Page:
Presidential candidate and former Texas Rep. Beto O'Rourke has talked tough about taking Americans' guns—but he's still not sure how he'd actually do it.
O'Rourke was confronted during the second hour of Tuesday's Democratic primary debate by debate moderator and CNN host Anderson Cooper about the candidate's promise to "take your AR-15" from last month's debate. In response, O'Rourke offered little in the way of substance.
Cooper pointed out that O'Rourke's campaign website calls for fining people who will not turn over their semiautomatic weapons—it is silent regarding the obvious follow-up question of how an O'Rourke administration would know which households to fine, but we'll leave that aside for now. "That doesn't take those weapons off the street," said Cooper. "So, to be clear, exactly how are you going to take away weapons from people who do not want to give them up, and you don't know where they are?"
O'Rourke's response? If someone refuses to turn in their semiautomatic rifles, "or brings it out in public and brandishes it in an attempt to intimidate—as we saw when we were at Kent State recently—then that weapon will be taken from them."
"If they persist, there will be other consequences from law enforcement," he said, before adding that he expects Americans will "do the right thing" and follow these laws. "We don't go door-to-door for any other laws in this country, we're not doing it here," said O'Rourke.
A couple of things about that.
First of all, if he's going to continue invoking Kent State in his gun control screeds, someone really ought to tell O'Rourke who did the shooting in the infamous Kent State massacre. Spoiler alert: it wasn't the law-abiding American citizens practicing their constitutional rights.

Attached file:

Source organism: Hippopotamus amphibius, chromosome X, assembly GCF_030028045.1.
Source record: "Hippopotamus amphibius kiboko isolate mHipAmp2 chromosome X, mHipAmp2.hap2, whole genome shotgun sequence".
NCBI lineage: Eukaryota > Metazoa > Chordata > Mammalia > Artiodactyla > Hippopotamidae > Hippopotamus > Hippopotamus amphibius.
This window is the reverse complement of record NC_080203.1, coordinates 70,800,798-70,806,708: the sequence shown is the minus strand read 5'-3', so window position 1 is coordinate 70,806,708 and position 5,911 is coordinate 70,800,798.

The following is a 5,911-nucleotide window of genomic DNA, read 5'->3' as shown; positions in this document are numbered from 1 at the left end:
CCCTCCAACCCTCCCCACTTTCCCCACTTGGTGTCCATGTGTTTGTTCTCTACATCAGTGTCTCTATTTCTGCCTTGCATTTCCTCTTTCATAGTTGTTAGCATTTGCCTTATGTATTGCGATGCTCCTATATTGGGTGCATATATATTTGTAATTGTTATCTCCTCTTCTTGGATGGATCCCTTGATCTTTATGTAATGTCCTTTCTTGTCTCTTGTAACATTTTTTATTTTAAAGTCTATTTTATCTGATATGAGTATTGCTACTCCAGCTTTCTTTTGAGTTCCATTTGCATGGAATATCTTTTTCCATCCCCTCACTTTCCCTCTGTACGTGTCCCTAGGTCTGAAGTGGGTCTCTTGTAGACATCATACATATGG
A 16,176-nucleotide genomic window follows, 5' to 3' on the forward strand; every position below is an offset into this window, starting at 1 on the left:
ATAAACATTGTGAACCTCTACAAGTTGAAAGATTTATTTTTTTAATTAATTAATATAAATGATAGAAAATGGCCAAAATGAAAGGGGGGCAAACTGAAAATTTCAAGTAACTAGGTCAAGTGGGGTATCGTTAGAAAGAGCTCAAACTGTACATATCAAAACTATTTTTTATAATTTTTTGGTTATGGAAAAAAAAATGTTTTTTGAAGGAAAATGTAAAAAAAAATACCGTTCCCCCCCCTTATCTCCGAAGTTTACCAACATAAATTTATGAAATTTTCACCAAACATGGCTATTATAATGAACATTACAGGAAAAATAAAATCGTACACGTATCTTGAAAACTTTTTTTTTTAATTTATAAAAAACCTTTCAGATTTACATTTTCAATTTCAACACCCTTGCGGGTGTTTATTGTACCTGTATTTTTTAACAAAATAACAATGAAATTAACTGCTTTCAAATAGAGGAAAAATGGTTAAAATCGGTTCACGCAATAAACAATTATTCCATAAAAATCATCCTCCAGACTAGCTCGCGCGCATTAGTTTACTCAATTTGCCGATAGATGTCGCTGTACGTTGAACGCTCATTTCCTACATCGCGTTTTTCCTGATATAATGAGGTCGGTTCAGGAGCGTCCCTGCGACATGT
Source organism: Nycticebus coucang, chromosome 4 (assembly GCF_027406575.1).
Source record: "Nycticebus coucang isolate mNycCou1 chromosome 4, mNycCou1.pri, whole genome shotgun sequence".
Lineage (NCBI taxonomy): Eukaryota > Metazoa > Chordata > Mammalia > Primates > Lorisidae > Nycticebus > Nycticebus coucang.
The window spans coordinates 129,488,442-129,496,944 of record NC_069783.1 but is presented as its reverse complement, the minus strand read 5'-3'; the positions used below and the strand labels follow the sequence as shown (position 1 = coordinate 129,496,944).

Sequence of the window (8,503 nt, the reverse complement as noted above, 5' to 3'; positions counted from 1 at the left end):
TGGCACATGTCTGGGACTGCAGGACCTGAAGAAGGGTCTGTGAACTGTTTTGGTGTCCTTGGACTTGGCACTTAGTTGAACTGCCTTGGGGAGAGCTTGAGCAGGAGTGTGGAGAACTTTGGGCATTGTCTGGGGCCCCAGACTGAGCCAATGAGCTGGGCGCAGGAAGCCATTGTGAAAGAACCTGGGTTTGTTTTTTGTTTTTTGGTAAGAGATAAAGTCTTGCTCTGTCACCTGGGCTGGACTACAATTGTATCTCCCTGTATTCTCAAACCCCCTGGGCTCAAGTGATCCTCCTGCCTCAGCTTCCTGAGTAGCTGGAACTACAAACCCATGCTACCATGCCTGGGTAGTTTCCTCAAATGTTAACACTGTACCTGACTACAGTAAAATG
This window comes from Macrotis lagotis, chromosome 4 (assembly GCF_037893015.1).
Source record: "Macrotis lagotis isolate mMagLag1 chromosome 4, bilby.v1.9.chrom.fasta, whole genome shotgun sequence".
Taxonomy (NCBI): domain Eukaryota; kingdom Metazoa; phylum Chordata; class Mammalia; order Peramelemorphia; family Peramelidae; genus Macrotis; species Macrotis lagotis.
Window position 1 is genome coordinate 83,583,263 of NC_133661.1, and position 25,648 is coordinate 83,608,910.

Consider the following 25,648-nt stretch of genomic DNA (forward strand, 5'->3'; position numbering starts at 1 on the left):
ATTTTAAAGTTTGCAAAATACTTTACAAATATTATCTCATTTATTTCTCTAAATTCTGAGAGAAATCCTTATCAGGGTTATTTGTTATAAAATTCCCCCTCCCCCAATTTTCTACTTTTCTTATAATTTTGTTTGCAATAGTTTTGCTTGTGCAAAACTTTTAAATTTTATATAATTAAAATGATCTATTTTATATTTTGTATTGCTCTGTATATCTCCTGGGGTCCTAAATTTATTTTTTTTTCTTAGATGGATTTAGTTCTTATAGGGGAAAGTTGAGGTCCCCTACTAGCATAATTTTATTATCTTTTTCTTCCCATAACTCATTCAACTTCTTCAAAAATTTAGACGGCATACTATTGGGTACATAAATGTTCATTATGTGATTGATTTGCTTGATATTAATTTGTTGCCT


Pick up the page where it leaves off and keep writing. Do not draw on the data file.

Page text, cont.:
Second, all this stuff about Americans "doing the right thing" and following the law is nonsense. There's no obligation to obey an obviously unconstitutional gun grab. As a practical matter, history suggests most people won't.
When New Jersey implemented a mandatory gun buyback program in the early 1990s, the state obtained a mere 18 guns of the estimated 100,000 to 300,000 firearms owned by Garden State residents—and only four were turned over voluntarily. Australia's much ballyhooed gun buyback program netted between 650,000 and 1 million firearms, about a quarter of the estimated number of guns owned by Australians at time. It is estimated that there are more than 350 million privately owned guns in the United States. Taking the rest would require a massive mobilization of federal, state, and local law enforcement.
Third, this is a long, long way from "Hell, yes, we're going to take your guns." And maybe that's a good thing. Maybe that's a signal that O'Rourke realizes he's not going to be able to order law enforcement officers to go door-to-door to strip people of their Second Amendment rights.
But this reveals something else about O'Rourke's promises to seize Americans' guns: This was never a realistic policy that could actually be implemented—or even passed by Congress. As Reason's Jacob Sullum wrote last month, "vicious scapegoating is the whole point" of O'Rourke's gun grab.
After Tuesday's debate, that seems more clear than ever.
But one of the consequences of O'Rourke's fixation on gun takings is that it's created space for other candidates to stake out other outlandish positions that seem downright reasonable by comparison. On Tuesday night, both Mayor Pete Buttigieg and Sen. Elizabeth Warren (D–Mass.) spoke favorably about passing an "assault weapons ban" if elected.
"We are this close to an assault weapons ban. That would be huge," said Buttigieg.
Would it? America had an assault weapons ban from 1994 through 2003, and it didn't have any effect on the number of gun homicides in the country. There are probably a few reasons for that—identifying guns as "assault weapons" is an imprecise science, one that's based largely on cosmetic details. More importantly, most gun homicides in America are committed with handguns—not AR-15s or AK-47s.
O'Rourke doesn't know exactly how he's going to remove guns from American streets—but that's okay, because gun homicides are on the decline anyway.
O'Rourke can't acknowledge that reality or many of the other basic realities of the gun debate. Instead, he's left with tough talk and not much else.